Build Status

The R package knitr is a general-purpose literate programming engine, with lightweight API's designed to give users full control of the output without heavy coding work. It combines many features into one package with slight tweaks motivated from my everyday use of Sweave. See the package homepage for details and examples. See FAQ's for a list of frequently asked questions (including where to ask questions).


You can install the stable version on CRAN:

install.packages('knitr', dependencies = TRUE)

You can also install the development version from RForge, which provides daily build of knitr:

# update all existing packages first
update.packages(ask = FALSE, repos = '')
install.packages('knitr', repos = c('', ''),
                 type = 'source')

If you know GIT and R CMD build, here is another way:

git clone
R CMD build knitr
R CMD INSTALL knitr_*.tar.gz


While Sweave and related add-on packages like cacheSweave and pgfSweave are fairly good engines for literate programming in R, but I often feel my hands are tied, for example:

The package knitr was designed to give the user access to every part of the process of dealing with a literate programming document, so there is no need to hack at any core components if you want more freedom. I have gone through the source code of pgfSweave and cacheSweave for a couple of times, and I often feel uncomfortable with the large amount of code copied from official R, especially when R has a new version released (I will begin to worry if the add-on packages are still up-to-date with the official Sweave).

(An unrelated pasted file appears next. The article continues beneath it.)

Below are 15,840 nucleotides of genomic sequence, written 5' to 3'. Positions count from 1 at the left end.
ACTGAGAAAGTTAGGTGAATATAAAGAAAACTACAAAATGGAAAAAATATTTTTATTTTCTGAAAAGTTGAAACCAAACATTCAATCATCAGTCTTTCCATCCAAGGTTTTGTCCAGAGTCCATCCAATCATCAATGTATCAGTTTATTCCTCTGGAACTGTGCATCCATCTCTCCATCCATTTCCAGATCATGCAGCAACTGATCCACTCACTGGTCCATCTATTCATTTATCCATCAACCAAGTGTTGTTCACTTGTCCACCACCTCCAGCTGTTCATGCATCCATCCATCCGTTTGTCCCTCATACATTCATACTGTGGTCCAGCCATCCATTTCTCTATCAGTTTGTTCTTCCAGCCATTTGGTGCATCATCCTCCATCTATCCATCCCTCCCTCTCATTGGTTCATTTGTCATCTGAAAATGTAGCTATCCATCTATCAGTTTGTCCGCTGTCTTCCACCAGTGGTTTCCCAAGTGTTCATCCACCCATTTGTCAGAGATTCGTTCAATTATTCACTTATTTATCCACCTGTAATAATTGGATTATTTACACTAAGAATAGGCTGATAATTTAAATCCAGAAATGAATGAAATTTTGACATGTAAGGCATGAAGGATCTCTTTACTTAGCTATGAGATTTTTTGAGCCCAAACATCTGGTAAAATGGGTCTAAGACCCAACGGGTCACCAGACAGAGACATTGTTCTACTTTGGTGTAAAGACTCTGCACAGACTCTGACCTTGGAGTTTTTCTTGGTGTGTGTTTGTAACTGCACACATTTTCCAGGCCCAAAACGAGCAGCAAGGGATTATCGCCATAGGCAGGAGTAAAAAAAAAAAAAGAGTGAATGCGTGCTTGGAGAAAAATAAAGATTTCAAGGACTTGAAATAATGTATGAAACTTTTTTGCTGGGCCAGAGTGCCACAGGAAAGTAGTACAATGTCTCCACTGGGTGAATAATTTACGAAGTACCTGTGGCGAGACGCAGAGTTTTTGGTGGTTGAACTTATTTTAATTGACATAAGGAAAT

If options are not explicitly specified, knitr will try to guess reasonable default settings. A few manuals are available such as the main manual, the graphics manual, and the themes manual. For a more organized reference, see the knitr book.


For very simple changes such as fixing typos, you can just edit the file by clicking the button Edit after you open the file online. For more complicated changes, you will have to manually create a pull request after forking this repository.

To make sure you did not break anything, you need to run tests, which are done through the testit package. If you added any features, add your own tests in tests/testit/. You can run tests using make, e.g.

cd knitr
make check

If you are lazy or do not understand what I said above, just forget about it. The simplest thing to do is to look at the Commits panel after you sent the pull request -- if you see green check marks ✔ on your commits, you are fine. Travis CI will run the tests automatically for me. If your pull request passes the tests, you see green check marks.


This package is free and open source software, licensed under GPL.